In a span of six years, 2,149 rhino horns were seized globally. Most of these horns are transported by air using carry-on or check-in luggage, with shipments leaving countries like South Africa, Kenya and Tanzania before reaching or passing through major Southeast Asian airports in Lao PDR, Malaysia, Singapore, Thailand and more.
Surveys done since 2016 highlight that rhino horn products continue to be openly offered for sale in Lao PDR, Myanmar and Thailand.
Today, there are less than 200 Malayan Tigers left and only around 3,900 wild tigers remain globally. We have lost over 95% of the world’s wild tiger population to rampant poaching and habitat loss.
The illegal hunting to supply the Asian markets is their single biggest and most immediate threat. A minimum of 2,359 tiger equivalents were seized from 2000 to 2018 in 32 countries, with 60% of seizures found to be for tiger skins and commodities.
The three countries; Indonesia, Malaysia and Thailand, hold an estimated 19% of the global tiger populations yet are the very countries that face unrelenting pressure from poaching and illegal trade.
Did you know? WWF has sought to raise the issue of tiger farms by directly engaging with government figures in those countries which allow such farms to operate.
In the last decade, ASEAN countries have played a critical role in the global ivory trade, posing an immediate threat to the species – eight of them, with the exception of Brunei Darussalam and Malaysia, have open domestic ivory markets.
With combined efforts from WWF-Singapore, the government and the public, Singapore passed an ivory ban in 2019 that will come into effect this September 1st ! While there is a cause for celebration, there is a long way to go yet.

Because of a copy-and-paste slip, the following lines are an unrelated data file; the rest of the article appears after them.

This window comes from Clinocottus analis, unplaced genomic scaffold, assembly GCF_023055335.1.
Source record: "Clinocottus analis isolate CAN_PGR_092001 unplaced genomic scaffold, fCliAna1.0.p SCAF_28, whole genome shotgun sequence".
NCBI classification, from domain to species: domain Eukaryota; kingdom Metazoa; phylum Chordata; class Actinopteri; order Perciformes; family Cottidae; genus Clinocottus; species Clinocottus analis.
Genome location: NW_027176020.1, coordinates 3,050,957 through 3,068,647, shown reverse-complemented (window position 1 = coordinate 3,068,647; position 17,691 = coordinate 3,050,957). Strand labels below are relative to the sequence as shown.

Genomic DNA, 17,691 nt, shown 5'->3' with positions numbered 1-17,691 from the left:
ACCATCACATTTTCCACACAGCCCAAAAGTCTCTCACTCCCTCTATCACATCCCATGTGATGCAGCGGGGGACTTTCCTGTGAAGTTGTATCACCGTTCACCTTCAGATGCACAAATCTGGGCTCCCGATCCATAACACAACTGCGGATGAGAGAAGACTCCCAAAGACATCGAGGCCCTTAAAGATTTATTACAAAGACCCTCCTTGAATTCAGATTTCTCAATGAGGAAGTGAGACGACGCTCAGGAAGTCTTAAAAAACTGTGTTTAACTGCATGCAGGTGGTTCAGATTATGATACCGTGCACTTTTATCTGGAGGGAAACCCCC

A monumental 393,100 kg of ivory has been seized globally from 2008–2017. Having met our goal of an ivory ban, our focus now needs to shift towards illegally traded ivory and the complete ban of any ivory products in the region completely.
The year 2012 saw an unprecedented surge in the demand for Helmeted Hornbill. Seen as collectable trinkets by the upper class, it has pushed Southeast Asia’s largest hornbill species to Critically Endangered status in 2015.
Known for their unique features, the trade in Helmeted Hornbill goes back in history, with its prized solid casque gifted to heads of states.
From 2010 to 2019, more than 3,000 Helmeted Hornbill parts and products were seized in Asia, with more than 1,100 seized in Indonesia alone.
Online platforms and markets continue to offer hundreds of helmeted hornbill products illegally including Lao PDR, Myanmar and Thailand.
With many of these illegal trades having set up shop online and made even more accessible, illegal wildlife trade is proving to be a bigger threat – despite already being a major player in declining global biodiversity.
Living in the internet era has led to a rise in online markets, including social media, where such platforms cater to both opportunistic and organised buyers and sellers. Even though you may not have come across online stores selling these products, they are more prominent than you might think.
“Illegal wildlife trade products can be found on the websites and social media platforms we use every day. Sellers and buyers often use code words or variations of the species name to avoid detection. To the untrained eye, it may also be difficult to identify species due to the diversity of species traded illegally and the multiple product forms they can take,” said Michelle.
Tackling wildlife cybercrime is difficult due to increased anonymity and the difficulty in finding and identifying illegal items.
The WWF Cyberspotters program offers training and the chance to help be part of the solution to stop illegal wildlife trade by being the eyes and ears on the internet (Find out more here).
Wildlife cybercrime is complex and it is the combination of multiple issues that make tackling IWT so challenging and complicated. Click here to watch our webinar on illegal wildlife trade, hosted by some of the best in the business!
We can’t wait for you to join us in our efforts to tackle wildlife cybercrime.
These statistics were taken from TRAFFIC.